Halloween in the UK and USA

Some Halloween costumes from London 2011

This past Monday I awoke to learn that 55 of my Facebook friends on both sides of the Atlantic had changed their profile pictures – to pictures of themselves dressed in their 2011 Halloween costumes. Granted, I have a high volume of friends prone to dressing up on other days of the calendar year, but it was still a remarkable occurrence, and one that inspired me to spend way more time on Facebook than usual. Spooky.

More costumes that appeared at my Halloween celebration

I moved to London from NYC six years ago, and annually muster friends here from all over the globe to celebrate Halloween. This is because it is my favourite holiday -no surprise for a costume historian – but not particularly because I am an American as is perennially presumed by my British friends. A recent news clip addressed the growing popularity of Halloween in the American idiom in the UK, and offers some statistics on the financial impact – more is spent on Halloween in Britain than on Mother’s Day! Watch the clip here.

Vintage American Halloween postcard circa 1920s

Indeed, the marketing and popularisation of the accoutrements of Halloween, and the commercial viability of seasonal costumes have been American-driven, but I have been long reverent to the notion that Halloween came from the British Isles. Long before wikipedia could tell this story, I remember learning in elementary school that Halloween was a Celtic tradition, and that it was celebrated in Britain long before the arrival of Columbus.

Scary and macabre costumes are part of ancient traditions that still carry on to the present epoch.

In his book, Halloween: From Pagan Ritual to Party Night, Nicholas Rogers traces Halloweens origins and traditions, and it link to the Celtic celebration of samhain, (pronounced sow-an or sow-in)”, derived from the Old Irish Samuin meaning “summer’s end.” His research also attributes the custom of dressing up in costumes and begging door to door for treats on holidays  back to the custom of Christmas wassailing in Britain. Trick-or-treating also resembles the late medieval practice of souling when poor folk would go door to door in Britain and Ireland on November 1, receiving food in return for prayers for the dead on All Soul’s Day, November 2. In Scotland and Ireland, Guising – children disguised in costume going from door to door for food or coins  – is a traditional Halloween custom. According to Rogers, the practice of Guising at Halloween in North America is not first recorded until 1911 – which would make this year the 100th anniversary of American trick or treating!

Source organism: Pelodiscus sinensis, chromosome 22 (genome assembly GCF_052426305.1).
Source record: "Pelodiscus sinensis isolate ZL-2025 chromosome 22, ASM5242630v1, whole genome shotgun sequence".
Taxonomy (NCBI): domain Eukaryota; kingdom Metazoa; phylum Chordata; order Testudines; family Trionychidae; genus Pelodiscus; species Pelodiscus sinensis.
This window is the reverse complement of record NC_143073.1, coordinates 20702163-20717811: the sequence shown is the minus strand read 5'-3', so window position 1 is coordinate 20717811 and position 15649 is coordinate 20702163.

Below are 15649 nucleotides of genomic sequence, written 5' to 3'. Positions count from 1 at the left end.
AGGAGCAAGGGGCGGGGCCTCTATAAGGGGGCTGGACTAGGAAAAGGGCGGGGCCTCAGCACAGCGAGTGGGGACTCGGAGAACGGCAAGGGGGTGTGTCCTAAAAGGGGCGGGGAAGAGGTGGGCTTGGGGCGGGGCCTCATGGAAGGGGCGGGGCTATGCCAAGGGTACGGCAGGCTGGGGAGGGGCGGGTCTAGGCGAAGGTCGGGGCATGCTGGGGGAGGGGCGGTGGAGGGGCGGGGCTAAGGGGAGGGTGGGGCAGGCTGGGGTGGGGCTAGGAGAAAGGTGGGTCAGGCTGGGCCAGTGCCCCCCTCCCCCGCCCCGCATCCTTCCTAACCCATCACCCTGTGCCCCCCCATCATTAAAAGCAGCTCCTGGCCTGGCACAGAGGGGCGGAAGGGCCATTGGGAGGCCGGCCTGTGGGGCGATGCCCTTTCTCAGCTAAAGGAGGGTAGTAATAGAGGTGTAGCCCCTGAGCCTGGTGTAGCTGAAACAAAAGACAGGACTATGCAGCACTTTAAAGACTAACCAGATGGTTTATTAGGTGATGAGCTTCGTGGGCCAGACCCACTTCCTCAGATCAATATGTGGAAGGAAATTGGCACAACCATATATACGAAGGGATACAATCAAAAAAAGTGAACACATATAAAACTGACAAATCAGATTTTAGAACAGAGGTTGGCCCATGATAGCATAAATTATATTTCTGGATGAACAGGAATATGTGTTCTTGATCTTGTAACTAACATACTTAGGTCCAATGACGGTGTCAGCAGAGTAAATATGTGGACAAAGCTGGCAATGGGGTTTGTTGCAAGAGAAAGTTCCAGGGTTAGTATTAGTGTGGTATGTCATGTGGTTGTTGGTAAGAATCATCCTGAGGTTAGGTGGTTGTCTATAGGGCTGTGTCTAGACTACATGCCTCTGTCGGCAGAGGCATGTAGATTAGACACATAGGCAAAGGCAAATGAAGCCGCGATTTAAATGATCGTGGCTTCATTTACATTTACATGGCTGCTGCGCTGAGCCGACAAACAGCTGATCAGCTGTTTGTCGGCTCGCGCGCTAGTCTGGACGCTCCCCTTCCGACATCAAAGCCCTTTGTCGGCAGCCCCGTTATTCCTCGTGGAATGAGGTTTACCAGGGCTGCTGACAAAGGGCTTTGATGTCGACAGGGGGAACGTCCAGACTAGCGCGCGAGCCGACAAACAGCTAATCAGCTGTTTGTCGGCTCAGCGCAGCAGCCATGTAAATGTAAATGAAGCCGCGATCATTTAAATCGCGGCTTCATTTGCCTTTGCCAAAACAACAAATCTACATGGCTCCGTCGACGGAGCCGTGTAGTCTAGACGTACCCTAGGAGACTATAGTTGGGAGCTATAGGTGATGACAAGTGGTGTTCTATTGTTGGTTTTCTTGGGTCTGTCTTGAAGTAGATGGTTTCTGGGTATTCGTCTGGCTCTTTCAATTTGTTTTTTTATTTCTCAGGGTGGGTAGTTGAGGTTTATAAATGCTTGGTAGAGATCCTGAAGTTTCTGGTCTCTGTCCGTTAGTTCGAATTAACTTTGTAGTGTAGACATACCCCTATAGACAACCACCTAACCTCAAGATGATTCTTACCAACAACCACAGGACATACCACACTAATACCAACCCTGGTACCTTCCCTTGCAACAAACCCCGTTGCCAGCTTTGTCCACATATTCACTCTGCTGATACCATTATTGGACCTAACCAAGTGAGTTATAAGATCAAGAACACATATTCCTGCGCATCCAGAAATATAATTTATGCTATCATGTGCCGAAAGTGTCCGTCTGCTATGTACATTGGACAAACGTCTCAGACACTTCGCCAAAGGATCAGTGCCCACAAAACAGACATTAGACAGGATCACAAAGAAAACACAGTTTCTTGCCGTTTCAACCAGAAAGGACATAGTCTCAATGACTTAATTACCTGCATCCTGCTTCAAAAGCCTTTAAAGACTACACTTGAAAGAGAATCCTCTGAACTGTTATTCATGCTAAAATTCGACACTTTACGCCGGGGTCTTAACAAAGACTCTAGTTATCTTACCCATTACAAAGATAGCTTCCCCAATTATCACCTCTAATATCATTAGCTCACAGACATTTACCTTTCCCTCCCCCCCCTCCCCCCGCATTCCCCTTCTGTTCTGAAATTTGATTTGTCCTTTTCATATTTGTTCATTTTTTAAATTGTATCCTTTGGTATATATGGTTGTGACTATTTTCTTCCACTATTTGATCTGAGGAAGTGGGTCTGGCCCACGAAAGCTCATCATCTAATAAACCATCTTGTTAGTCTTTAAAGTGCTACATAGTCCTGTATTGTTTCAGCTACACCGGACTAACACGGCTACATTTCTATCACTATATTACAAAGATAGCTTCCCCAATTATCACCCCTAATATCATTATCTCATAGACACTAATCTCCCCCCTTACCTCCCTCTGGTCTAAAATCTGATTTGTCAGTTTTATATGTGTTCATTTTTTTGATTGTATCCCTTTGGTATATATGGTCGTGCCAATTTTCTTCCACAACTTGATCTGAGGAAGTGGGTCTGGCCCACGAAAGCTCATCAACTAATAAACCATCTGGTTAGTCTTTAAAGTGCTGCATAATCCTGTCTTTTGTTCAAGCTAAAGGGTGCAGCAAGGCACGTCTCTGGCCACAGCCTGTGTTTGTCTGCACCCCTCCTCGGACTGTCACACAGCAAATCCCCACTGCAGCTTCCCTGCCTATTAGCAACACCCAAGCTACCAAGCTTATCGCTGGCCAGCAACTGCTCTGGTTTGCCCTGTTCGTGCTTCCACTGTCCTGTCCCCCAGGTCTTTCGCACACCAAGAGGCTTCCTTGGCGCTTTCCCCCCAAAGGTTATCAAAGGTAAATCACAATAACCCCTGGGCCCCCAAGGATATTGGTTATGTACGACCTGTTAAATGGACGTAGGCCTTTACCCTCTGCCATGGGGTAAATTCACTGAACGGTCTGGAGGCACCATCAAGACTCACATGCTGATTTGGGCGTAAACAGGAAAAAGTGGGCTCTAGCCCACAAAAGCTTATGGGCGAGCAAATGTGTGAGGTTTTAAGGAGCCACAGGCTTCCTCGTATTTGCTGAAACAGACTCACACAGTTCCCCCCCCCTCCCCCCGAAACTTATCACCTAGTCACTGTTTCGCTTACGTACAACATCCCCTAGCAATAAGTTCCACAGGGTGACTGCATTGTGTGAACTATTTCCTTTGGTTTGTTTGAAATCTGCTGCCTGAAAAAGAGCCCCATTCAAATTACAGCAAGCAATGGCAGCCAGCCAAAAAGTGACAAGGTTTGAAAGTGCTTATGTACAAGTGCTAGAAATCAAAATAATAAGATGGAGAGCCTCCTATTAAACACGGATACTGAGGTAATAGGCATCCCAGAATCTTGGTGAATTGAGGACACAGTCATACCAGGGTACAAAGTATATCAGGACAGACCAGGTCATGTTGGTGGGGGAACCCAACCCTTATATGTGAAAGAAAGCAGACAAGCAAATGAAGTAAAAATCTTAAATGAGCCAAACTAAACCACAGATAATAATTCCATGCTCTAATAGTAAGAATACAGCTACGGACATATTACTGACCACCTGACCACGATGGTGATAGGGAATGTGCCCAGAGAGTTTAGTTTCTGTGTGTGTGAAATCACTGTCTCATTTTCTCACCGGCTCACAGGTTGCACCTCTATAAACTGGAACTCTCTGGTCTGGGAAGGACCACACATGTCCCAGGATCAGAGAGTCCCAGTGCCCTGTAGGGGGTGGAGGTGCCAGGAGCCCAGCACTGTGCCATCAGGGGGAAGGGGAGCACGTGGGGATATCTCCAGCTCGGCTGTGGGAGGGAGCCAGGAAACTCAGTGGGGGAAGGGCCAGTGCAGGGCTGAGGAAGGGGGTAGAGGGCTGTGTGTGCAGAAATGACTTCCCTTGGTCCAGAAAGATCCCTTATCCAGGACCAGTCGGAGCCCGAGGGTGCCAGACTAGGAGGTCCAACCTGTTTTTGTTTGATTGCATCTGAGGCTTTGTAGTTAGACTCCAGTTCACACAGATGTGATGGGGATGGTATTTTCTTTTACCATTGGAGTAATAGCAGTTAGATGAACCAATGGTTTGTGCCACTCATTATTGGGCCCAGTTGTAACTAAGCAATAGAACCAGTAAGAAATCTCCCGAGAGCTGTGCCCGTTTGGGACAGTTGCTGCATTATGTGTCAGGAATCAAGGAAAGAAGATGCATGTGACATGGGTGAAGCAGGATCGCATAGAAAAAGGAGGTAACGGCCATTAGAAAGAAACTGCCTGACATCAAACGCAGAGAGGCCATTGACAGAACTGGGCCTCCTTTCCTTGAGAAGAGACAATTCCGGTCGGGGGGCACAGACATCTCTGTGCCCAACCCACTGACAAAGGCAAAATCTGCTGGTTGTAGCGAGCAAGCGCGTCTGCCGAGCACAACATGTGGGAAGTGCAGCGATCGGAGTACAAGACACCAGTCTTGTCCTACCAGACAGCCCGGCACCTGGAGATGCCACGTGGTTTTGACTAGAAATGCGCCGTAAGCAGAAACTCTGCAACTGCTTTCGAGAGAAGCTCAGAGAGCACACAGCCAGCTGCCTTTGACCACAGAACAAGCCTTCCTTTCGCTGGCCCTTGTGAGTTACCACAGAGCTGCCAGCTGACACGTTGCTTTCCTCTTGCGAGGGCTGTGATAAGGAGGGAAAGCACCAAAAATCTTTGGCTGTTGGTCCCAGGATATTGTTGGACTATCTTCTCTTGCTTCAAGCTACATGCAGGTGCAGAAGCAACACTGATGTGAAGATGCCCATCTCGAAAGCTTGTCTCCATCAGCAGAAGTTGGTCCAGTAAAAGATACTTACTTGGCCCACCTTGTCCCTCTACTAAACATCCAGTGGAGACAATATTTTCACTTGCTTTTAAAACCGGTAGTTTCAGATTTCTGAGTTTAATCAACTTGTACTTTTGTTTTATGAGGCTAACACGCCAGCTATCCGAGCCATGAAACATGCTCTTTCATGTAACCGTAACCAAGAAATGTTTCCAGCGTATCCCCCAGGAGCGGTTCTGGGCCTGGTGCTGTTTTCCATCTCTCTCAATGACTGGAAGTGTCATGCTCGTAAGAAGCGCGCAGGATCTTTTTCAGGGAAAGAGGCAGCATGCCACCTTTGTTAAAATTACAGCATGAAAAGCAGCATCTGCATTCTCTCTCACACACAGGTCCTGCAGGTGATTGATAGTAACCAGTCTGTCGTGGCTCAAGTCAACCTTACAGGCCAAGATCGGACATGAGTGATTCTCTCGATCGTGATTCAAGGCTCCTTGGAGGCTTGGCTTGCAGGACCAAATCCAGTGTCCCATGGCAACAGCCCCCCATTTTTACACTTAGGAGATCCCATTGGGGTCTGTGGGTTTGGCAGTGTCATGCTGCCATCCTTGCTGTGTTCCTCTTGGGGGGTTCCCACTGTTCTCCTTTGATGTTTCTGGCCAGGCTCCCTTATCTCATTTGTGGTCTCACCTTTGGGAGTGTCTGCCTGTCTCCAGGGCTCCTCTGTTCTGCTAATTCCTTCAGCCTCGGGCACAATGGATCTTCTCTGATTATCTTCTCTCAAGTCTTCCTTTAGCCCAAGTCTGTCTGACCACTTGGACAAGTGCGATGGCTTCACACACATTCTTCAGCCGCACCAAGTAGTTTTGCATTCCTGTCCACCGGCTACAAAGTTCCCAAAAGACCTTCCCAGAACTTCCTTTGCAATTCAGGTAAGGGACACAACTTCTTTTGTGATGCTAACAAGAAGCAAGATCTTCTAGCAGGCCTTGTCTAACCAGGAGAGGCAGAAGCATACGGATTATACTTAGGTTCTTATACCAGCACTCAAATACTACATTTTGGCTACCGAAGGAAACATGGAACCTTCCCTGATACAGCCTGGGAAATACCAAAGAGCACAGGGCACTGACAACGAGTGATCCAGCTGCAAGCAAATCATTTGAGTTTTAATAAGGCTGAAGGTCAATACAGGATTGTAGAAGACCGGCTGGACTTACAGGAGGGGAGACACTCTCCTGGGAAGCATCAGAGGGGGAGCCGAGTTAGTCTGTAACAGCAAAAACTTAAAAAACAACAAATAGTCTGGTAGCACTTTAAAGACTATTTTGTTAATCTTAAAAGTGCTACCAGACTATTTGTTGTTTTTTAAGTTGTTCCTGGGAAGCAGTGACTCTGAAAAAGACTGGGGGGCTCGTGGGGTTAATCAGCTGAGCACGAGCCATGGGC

Some of my past Halloween costumes... photo by John E. Rossi, 1979

I hope you had a happy Halloween, and that if you haven’t put posted any photos of your costumed self online that you do so in honour of this great tradition as well as to create an archive of the costumes of today for Halloween nights to come – and of course for dress historians of the present and future.

Following celebrity trends of 1983!

For further reading on Halloween, dressing up and other traditions:

Death Makes a Holiday: A Cultural History of Halloween
by David J. Skal

Masked Culture: Greenwich Village Halloween Parade
by Jack Kugelmass

Treat or Trick: Halloween in a Globalising World
by Hugh O’Donnell and Malcolm Foley

Halloween: An American Holiday, An American History
by Leslie Pratt Bannatyne

Dressed for Thrills: 100 Years of Halloween Costumes and Masquerade
by Valerie Steele, Mark Alice Durant and Phyllis Galembo

The middle 1980s personified!

I also took this opportunity to share some of my past Halloween costumes with you, and if you want to see more (I have nearly every year so far) please follow this link to an old post on my personal dress and textile blog.

I was on the phone with Jack Skellington.

Remember, only 362 days until next Halloween!

Halloween night on the London Underground

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